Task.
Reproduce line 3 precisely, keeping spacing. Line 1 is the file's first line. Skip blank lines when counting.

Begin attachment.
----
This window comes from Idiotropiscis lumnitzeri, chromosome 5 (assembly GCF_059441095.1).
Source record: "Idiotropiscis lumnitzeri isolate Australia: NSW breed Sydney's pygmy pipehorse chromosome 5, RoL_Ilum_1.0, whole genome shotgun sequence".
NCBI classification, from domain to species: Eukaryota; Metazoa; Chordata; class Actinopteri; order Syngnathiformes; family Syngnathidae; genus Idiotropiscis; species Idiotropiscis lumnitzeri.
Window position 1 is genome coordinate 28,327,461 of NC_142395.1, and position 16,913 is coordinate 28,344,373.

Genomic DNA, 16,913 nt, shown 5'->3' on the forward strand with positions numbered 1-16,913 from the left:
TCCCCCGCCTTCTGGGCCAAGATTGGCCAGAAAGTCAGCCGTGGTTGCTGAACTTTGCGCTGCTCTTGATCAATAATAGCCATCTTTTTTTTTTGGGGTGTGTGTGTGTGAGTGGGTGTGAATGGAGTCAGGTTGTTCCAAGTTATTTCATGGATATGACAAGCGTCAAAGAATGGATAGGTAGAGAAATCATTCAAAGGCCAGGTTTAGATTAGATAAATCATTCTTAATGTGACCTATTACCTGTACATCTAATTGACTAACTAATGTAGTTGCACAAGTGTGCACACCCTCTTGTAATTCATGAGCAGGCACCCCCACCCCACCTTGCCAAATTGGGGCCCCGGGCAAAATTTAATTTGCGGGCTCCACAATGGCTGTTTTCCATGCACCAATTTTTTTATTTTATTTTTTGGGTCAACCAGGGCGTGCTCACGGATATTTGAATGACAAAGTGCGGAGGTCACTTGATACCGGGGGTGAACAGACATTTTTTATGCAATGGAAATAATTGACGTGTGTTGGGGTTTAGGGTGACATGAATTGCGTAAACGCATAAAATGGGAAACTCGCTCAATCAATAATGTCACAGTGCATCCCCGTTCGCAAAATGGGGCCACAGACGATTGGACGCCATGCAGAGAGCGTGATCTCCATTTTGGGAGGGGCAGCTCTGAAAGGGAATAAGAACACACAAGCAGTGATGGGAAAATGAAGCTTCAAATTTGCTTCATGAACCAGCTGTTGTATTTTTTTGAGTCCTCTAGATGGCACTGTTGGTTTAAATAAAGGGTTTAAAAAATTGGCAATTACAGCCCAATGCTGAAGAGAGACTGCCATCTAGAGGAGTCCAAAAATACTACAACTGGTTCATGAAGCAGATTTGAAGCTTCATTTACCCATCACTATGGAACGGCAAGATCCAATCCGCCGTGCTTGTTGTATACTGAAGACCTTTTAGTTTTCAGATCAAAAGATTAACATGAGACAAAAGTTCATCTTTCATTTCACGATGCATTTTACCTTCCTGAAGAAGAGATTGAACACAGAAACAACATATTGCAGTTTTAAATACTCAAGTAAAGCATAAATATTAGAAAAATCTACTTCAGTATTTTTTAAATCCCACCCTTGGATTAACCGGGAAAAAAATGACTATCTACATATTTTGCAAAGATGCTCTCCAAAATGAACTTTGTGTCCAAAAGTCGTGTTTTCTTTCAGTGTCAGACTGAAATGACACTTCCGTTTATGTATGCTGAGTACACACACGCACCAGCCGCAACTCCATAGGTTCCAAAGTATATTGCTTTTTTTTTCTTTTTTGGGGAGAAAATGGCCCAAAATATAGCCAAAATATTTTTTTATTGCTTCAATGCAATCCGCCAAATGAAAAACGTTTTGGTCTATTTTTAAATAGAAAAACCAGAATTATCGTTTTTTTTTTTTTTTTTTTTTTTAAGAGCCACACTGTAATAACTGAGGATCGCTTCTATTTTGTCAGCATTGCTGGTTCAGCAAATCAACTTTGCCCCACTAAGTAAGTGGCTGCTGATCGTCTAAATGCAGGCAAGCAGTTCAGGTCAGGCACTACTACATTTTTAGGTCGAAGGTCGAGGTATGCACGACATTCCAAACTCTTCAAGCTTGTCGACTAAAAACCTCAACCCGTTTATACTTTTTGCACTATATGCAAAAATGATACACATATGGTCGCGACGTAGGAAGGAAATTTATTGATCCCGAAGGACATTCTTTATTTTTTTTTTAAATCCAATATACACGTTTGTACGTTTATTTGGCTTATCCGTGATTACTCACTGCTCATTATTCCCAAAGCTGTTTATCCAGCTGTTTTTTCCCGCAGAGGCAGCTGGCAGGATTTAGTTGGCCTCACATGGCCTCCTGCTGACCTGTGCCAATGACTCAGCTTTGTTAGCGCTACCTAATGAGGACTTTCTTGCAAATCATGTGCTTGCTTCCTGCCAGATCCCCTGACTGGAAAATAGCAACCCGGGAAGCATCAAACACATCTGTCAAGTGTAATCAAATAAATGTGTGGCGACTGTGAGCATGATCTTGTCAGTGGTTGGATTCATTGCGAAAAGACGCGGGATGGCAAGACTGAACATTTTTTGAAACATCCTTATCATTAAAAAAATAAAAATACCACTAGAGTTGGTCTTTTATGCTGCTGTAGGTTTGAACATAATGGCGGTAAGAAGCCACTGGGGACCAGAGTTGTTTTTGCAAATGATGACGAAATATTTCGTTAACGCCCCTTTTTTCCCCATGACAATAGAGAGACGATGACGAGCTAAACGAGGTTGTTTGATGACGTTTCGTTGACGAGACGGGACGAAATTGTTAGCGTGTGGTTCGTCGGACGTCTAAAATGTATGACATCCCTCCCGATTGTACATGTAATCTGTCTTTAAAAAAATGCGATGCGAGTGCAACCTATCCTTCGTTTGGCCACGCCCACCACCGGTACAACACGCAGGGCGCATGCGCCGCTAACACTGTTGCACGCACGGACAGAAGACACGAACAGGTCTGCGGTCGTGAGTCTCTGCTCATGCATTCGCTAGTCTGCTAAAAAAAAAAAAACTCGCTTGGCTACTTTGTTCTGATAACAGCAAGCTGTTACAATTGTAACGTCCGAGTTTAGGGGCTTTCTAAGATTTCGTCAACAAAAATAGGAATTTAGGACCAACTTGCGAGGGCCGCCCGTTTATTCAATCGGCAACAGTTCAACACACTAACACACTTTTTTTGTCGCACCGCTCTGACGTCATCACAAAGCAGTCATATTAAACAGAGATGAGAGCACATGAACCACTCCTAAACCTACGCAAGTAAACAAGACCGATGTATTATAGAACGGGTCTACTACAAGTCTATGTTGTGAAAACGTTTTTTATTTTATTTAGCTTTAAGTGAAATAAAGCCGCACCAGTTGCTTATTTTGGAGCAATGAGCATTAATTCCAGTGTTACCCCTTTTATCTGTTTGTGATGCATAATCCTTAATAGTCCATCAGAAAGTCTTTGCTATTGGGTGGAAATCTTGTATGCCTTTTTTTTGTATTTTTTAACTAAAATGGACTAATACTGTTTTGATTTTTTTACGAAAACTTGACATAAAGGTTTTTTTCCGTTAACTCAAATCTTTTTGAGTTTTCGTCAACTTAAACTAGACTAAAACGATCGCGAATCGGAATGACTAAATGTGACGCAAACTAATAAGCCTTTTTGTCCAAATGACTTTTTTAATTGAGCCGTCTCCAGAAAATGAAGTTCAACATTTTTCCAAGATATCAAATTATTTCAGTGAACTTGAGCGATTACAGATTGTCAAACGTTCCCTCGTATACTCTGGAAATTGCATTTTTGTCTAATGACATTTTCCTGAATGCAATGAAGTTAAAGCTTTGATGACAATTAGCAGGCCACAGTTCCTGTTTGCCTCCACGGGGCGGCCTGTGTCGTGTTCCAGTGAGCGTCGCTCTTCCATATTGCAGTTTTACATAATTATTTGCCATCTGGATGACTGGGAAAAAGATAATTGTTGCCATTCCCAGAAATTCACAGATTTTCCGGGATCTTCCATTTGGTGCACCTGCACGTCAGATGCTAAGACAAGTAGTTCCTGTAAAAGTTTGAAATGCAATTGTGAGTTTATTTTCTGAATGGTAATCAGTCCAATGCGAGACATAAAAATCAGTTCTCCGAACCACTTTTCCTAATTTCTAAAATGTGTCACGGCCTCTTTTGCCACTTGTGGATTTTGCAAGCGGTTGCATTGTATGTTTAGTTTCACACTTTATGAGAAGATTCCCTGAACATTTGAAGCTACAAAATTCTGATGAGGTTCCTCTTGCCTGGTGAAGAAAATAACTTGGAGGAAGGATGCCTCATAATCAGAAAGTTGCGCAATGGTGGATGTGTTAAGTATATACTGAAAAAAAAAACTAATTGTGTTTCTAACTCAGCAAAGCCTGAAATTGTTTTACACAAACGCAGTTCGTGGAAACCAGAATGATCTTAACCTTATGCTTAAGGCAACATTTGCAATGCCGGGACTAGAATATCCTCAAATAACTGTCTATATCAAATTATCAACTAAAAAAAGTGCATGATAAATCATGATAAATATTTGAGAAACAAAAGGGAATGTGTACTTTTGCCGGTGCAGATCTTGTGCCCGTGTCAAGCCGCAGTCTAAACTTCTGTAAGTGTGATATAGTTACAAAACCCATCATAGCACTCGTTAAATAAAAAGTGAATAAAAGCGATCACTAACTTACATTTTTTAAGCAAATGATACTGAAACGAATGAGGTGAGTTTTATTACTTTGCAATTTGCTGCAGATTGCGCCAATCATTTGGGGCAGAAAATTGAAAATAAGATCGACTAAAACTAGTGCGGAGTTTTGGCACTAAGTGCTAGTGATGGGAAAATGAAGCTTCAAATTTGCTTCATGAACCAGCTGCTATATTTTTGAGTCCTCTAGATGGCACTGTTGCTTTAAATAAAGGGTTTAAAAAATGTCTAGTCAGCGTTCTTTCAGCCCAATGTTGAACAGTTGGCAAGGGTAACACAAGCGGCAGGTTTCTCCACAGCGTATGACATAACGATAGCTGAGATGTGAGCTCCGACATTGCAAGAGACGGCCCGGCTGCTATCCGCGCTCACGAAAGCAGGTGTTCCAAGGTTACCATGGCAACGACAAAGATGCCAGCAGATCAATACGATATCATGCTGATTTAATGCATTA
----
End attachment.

NCBI classification, from domain to species: Eukaryota; Metazoa; Chordata; class Actinopteri; order Syngnathiformes; family Syngnathidae; genus Idiotropiscis; species Idiotropiscis lumnitzeri.